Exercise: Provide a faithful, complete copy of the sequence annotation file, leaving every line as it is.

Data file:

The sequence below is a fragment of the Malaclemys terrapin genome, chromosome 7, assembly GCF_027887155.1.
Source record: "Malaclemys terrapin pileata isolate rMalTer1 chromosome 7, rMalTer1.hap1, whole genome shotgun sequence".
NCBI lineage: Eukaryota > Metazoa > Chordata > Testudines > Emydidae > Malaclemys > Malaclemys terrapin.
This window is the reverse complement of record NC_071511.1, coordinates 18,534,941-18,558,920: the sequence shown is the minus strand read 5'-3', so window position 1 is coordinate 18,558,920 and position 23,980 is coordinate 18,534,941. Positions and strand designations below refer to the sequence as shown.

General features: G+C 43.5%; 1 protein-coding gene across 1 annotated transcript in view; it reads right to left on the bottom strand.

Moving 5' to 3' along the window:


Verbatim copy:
The sequence below is a fragment of the Malaclemys terrapin genome, chromosome 7, assembly GCF_027887155.1.
Source record: "Malaclemys terrapin pileata isolate rMalTer1 chromosome 7, rMalTer1.hap1, whole genome shotgun sequence".
NCBI lineage: Eukaryota > Metazoa > Chordata > Testudines > Emydidae > Malaclemys > Malaclemys terrapin.
This window is the reverse complement of record NC_071511.1, coordinates 18,534,941-18,558,920: the sequence shown is the minus strand read 5'-3', so window position 1 is coordinate 18,558,920 and position 23,980 is coordinate 18,534,941. Positions and strand designations below refer to the sequence as shown.

General features: G+C 43.5%; 1 protein-coding gene across 1 annotated transcript in view; it reads right to left on the bottom strand.

Moving 5' to 3' along the window: